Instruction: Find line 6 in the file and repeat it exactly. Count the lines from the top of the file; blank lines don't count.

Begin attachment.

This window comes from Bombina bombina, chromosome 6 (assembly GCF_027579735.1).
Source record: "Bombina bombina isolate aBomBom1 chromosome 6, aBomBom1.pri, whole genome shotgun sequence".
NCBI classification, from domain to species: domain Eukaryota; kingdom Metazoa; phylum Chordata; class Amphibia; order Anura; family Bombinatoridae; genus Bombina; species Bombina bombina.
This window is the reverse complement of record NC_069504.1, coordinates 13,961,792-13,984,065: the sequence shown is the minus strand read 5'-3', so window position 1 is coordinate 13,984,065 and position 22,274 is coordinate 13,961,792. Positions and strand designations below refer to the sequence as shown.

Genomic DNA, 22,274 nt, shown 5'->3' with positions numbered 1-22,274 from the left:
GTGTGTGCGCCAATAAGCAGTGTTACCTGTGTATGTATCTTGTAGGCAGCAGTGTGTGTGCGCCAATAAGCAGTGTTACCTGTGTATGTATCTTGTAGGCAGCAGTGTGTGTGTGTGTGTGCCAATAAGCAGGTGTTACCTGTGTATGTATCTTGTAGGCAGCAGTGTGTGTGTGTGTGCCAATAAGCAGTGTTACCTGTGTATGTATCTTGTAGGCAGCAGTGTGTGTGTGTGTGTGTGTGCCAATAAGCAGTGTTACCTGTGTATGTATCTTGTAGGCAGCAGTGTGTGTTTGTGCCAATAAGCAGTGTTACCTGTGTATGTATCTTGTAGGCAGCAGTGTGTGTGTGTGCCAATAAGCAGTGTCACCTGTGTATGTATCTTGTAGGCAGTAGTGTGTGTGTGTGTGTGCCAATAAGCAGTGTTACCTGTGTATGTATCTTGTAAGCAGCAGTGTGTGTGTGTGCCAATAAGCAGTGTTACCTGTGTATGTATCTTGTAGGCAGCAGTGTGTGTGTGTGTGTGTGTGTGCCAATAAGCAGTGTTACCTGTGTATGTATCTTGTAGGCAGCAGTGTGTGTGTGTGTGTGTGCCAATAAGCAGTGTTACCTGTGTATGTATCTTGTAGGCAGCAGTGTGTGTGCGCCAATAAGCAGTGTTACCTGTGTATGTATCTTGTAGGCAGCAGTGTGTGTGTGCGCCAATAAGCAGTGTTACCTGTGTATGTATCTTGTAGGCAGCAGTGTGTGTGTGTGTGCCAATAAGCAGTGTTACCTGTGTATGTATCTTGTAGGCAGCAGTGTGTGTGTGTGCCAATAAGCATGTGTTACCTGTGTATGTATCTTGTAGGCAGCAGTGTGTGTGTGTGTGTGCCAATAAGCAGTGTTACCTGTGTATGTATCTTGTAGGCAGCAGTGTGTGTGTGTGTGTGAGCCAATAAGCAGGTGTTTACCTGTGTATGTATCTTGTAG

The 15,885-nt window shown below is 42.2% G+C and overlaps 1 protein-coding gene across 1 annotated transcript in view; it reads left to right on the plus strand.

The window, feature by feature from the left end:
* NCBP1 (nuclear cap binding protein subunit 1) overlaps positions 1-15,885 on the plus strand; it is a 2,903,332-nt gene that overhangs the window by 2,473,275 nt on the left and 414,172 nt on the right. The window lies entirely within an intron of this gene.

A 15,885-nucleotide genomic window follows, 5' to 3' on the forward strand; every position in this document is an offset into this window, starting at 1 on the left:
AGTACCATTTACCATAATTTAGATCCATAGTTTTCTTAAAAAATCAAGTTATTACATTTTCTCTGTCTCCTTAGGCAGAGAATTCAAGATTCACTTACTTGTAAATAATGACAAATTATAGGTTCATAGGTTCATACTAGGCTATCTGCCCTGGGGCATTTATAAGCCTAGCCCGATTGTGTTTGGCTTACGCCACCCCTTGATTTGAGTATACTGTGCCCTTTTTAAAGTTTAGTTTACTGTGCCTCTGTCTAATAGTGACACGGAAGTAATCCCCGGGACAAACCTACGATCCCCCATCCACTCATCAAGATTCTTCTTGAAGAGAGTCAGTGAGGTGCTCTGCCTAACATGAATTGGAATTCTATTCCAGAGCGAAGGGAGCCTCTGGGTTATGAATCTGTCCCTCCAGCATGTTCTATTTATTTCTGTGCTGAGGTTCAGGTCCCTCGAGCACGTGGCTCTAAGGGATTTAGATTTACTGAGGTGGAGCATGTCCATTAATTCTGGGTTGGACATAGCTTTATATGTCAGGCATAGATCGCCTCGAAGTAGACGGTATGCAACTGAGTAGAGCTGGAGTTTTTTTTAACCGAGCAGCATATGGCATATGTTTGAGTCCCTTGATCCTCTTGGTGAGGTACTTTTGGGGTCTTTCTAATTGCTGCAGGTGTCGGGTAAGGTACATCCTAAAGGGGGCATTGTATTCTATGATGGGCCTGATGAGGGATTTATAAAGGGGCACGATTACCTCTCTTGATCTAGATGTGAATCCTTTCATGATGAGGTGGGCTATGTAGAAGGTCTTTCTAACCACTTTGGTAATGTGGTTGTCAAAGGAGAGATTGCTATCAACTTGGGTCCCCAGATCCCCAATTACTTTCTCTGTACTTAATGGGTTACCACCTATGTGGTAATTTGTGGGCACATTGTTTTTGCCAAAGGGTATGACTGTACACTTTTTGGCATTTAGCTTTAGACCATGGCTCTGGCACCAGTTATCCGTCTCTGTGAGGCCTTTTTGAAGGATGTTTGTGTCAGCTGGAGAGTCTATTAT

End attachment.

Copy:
GTGTGTGCGCCAATAAGCAGTGTTACCTGTGTATGTATCTTGTAGGCAGCAGTGTGTGTGCGCCAATAAGCAGTGTTACCTGTGTATGTATCTTGTAGGCAGCAGTGTGTGTGTGTGTGTGCCAATAAGCAGGTGTTACCTGTGTATGTATCTTGTAGGCAGCAGTGTGTGTGTGTGTGCCAATAAGCAGTGTTACCTGTGTATGTATCTTGTAGGCAGCAGTGTGTGTGTGTGTGTGTGTGCCAATAAGCAGTGTTACCTGTGTATGTATCTTGTAGGCAGCAGTGTGTGTTTGTGCCAATAAGCAGTGTTACCTGTGTATGTATCTTGTAGGCAGCAGTGTGTGTGTGTGCCAATAAGCAGTGTCACCTGTGTATGTATCTTGTAGGCAGTAGTGTGTGTGTGTGTGTGCCAATAAGCAGTGTTACCTGTGTATGTATCTTGTAAGCAGCAGTGTGTGTGTGTGCCAATAAGCAGTGTTACCTGTGTATGTATCTTGTAGGCAGCAGTGTGTGTGTGTGTGTGTGTGTGCCAATAAGCAGTGTTACCTGTGTATGTATCTTGTAGGCAGCAGTGTGTGTGTGTGTGTGTGCCAATAAGCAGTGTTACCTGTGTATGTATCTTGTAGGCAGCAGTGTGTGTGCGCCAATAAGCAGTGTTACCTGTGTATGTATCTTGTAGGCAGCAGTGTGTGTGTGCGCCAATAAGCAGTGTTACCTGTGTATGTATCTTGTAGGCAGCAGTGTGTGTGTGTGTGCCAATAAGCAGTGTTACCTGTGTATGTATCTTGTAGGCAGCAGTGTGTGTGTGTGCCAATAAGCATGTGTTACCTGTGTATGTATCTTGTAGGCAGCAGTGTGTGTGTGTGTGTGCCAATAAGCAGTGTTACCTGTGTATGTATCTTGTAGGCAGCAGTGTGTGTGTGTGTGTGAGCCAATAAGCAGGTGTTTACCTGTGTATGTATCTTGTAG